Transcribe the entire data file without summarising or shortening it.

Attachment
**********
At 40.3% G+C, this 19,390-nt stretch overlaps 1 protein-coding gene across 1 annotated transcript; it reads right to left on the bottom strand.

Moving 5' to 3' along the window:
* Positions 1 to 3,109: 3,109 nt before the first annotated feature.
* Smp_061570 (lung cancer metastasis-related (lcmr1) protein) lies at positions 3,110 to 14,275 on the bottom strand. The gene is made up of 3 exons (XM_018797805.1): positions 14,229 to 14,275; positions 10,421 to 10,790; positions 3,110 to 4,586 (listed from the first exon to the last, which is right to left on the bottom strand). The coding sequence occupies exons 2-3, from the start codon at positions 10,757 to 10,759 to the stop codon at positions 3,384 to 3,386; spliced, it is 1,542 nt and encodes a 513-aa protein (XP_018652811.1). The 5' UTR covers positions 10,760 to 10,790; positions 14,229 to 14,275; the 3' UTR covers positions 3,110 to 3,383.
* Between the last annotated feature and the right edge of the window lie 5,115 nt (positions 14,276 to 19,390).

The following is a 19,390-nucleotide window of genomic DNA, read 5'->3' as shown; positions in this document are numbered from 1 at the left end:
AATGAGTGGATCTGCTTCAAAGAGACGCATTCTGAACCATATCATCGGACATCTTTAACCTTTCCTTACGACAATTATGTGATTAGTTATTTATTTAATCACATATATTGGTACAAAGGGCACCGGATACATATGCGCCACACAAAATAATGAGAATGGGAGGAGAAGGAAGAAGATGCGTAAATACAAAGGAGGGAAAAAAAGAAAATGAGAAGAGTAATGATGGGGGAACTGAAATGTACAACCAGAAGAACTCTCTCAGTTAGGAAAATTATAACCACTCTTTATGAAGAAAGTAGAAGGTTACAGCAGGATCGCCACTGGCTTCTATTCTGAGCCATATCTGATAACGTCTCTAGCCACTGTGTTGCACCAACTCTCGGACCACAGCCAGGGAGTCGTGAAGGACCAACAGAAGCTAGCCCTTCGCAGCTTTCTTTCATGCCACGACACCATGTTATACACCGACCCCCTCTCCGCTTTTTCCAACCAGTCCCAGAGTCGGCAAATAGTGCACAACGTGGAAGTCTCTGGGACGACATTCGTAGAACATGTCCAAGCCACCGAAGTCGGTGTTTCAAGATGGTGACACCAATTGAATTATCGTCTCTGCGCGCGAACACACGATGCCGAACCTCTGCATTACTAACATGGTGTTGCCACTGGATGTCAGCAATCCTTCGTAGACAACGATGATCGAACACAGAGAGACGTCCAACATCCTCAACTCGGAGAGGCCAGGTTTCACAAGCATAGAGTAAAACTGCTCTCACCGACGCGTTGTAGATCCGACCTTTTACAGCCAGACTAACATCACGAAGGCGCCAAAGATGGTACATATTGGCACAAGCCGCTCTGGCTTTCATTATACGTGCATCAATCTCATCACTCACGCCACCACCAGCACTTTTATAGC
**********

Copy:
At 40.3% G+C, this 19,390-nt stretch overlaps 1 protein-coding gene across 1 annotated transcript; it reads right to left on the bottom strand.

Moving 5' to 3' along the window:
* Positions 1 to 3,109: 3,109 nt before the first annotated feature.
* Smp_061570 (lung cancer metastasis-related (lcmr1) protein) lies at positions 3,110 to 14,275 on the bottom strand. The gene is made up of 3 exons (XM_018797805.1): positions 14,229 to 14,275; positions 10,421 to 10,790; positions 3,110 to 4,586 (listed from the first exon to the last, which is right to left on the bottom strand). The coding sequence occupies exons 2-3, from the start codon at positions 10,757 to 10,759 to the stop codon at positions 3,384 to 3,386; spliced, it is 1,542 nt and encodes a 513-aa protein (XP_018652811.1). The 5' UTR covers positions 10,760 to 10,790; positions 14,229 to 14,275; the 3' UTR covers positions 3,110 to 3,383.
* Between the last annotated feature and the right edge of the window lie 5,115 nt (positions 14,276 to 19,390).

The following is a 19,390-nucleotide window of genomic DNA, read 5'->3' as shown; positions in this document are numbered from 1 at the left end:
AATGAGTGGATCTGCTTCAAAGAGACGCATTCTGAACCATATCATCGGACATCTTTAACCTTTCCTTACGACAATTATGTGATTAGTTATTTATTTAATCACATATATTGGTACAAAGGGCACCGGATACATATGCGCCACACAAAATAATGAGAATGGGAGGAGAAGGAAGAAGATGCGTAAATACAAAGGAGGGAAAAAAAGAAAATGAGAAGAGTAATGATGGGGGAACTGAAATGTACAACCAGAAGAACTCTCTCAGTTAGGAAAATTATAACCACTCTTTATGAAGAAAGTAGAAGGTTACAGCAGGATCGCCACTGGCTTCTATTCTGAGCCATATCTGATAACGTCTCTAGCCACTGTGTTGCACCAACTCTCGGACCACAGCCAGGGAGTCGTGAAGGACCAACAGAAGCTAGCCCTTCGCAGCTTTCTTTCATGCCACGACACCATGTTATACACCGACCCCCTCTCCGCTTTTTCCAACCAGTCCCAGAGTCGGCAAATAGTGCACAACGTGGAAGTCTCTGGGACGACATTCGTAGAACATGTCCAAGCCACCGAAGTCGGTGTTTCAAGATGGTGACACCAATTGAATTATCGTCTCTGCGCGCGAACACACGATGCCGAACCTCTGCATTACTAACATGGTGTTGCCACTGGATGTCAGCAATCCTTCGTAGACAACGATGATCGAACACAGAGAGACGTCCAACATCCTCAACTCGGAGAGGCCAGGTTTCACAAGCATAGAGTAAAACTGCTCTCACCGACGCGTTGTAGATCCGACCTTTTACAGCCAGACTAACATCACGAAGGCGCCAAAGATGGTACATATTGGCACAAGCCGCTCTGGCTTTCATTATACGTGCATCAATCTCATCACTCACGCCACCACCAGCACTTTTATAGC